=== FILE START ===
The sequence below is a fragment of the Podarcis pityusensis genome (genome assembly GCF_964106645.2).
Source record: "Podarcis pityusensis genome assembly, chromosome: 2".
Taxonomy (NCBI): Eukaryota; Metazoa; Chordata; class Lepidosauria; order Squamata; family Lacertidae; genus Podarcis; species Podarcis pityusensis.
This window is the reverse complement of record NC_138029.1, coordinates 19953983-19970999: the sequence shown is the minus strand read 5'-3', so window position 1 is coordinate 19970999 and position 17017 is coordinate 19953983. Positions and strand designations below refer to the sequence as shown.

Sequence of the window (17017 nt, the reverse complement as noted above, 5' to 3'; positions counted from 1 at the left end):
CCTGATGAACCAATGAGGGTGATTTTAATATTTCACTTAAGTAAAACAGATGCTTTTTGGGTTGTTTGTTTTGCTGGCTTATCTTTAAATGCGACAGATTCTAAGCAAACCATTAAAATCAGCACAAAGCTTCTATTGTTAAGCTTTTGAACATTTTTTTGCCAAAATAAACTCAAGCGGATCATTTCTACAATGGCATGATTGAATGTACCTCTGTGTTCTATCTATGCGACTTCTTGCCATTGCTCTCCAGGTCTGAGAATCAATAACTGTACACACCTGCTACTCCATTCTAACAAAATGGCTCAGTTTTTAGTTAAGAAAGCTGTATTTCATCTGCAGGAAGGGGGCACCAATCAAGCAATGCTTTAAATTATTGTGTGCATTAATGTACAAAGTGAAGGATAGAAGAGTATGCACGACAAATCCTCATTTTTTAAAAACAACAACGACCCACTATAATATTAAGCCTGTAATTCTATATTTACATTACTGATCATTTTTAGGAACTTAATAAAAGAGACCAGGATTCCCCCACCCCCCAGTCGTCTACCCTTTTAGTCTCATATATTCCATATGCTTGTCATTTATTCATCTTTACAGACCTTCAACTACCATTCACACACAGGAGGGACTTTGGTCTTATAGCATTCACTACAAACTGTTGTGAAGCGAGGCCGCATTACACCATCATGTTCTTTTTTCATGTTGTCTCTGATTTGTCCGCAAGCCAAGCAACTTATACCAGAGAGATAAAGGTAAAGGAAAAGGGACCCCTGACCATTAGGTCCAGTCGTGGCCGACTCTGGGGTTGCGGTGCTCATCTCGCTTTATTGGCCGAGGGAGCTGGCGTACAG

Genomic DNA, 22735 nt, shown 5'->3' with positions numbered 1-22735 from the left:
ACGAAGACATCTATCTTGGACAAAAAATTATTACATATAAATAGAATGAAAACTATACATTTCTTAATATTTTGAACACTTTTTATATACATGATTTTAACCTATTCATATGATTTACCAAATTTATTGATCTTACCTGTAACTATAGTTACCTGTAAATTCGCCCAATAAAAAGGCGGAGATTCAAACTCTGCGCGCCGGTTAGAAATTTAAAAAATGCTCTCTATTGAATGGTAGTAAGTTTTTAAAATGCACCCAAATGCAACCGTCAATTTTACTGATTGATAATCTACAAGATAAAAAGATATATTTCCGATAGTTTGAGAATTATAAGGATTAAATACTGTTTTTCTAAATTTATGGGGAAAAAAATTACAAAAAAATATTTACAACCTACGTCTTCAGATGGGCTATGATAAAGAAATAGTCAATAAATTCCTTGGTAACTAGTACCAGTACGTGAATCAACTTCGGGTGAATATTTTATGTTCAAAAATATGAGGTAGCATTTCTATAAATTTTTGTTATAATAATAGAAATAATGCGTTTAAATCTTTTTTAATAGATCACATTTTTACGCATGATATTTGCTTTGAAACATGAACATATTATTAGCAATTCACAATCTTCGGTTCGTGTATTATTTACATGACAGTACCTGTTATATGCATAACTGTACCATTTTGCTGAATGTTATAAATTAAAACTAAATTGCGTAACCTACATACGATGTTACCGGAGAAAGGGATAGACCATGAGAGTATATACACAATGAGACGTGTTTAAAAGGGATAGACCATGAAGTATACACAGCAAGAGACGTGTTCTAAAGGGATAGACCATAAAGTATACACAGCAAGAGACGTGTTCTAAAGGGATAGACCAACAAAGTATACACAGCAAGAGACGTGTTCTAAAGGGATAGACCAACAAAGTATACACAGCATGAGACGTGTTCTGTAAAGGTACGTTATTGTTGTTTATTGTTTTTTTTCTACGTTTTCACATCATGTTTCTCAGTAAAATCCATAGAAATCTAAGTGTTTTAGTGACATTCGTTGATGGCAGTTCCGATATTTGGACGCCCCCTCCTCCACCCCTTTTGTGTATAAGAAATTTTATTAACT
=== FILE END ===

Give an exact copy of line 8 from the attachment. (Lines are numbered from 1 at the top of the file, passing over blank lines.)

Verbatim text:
ACGAAGACATCTATCTTGGACAAAAAATTATTACATATAAATAGAATGAAAACTATACATTTCTTAATATTTTGAACACTTTTTATATACATGATTTTAACCTATTCATATGATTTACCAAATTTATTGATCTTACCTGTAACTATAGTTACCTGTAAATTCGCCCAATAAAAAGGCGGAGATTCAAACTCTGCGCGCCGGTTAGAAATTTAAAAAATGCTCTCTATTGAATGGTAGTAAGTTTTTAAAATGCACCCAAATGCAACCGTCAATTTTACTGATTGATAATCTACAAGATAAAAAGATATATTTCCGATAGTTTGAGAATTATAAGGATTAAATACTGTTTTTCTAAATTTATGGGGAAAAAAATTACAAAAAAATATTTACAACCTACGTCTTCAGATGGGCTATGATAAAGAAATAGTCAATAAATTCCTTGGTAACTAGTACCAGTACGTGAATCAACTTCGGGTGAATATTTTATGTTCAAAAATATGAGGTAGCATTTCTATAAATTTTTGTTATAATAATAGAAATAATGCGTTTAAATCTTTTTTAATAGATCACATTTTTACGCATGATATTTGCTTTGAAACATGAACATATTATTAGCAATTCACAATCTTCGGTTCGTGTATTATTTACATGACAGTACCTGTTATATGCATAACTGTACCATTTTGCTGAATGTTATAAATTAAAACTAAATTGCGTAACCTACATACGATGTTACCGGAGAAAGGGATAGACCATGAGAGTATATACACAATGAGACGTGTTTAAAAGGGATAGACCATGAAGTATACACAGCAAGAGACGTGTTCTAAAGGGATAGACCATAAAGTATACACAGCAAGAGACGTGTTCTAAAGGGATAGACCAACAAAGTATACACAGCAAGAGACGTGTTCTAAAGGGATAGACCAACAAAGTATACACAGCATGAGACGTGTTCTGTAAAGGTACGTTATTGTTGTTTATTGTTTTTTTTCTACGTTTTCACATCATGTTTCTCAGTAAAATCCATAGAAATCTAAGTGTTTTAGTGACATTCGTTGATGGCAGTTCCGATATTTGGACGCCCCCTCCTCCACCCCTTTTGTGTATAAGAAATTTTATTAACT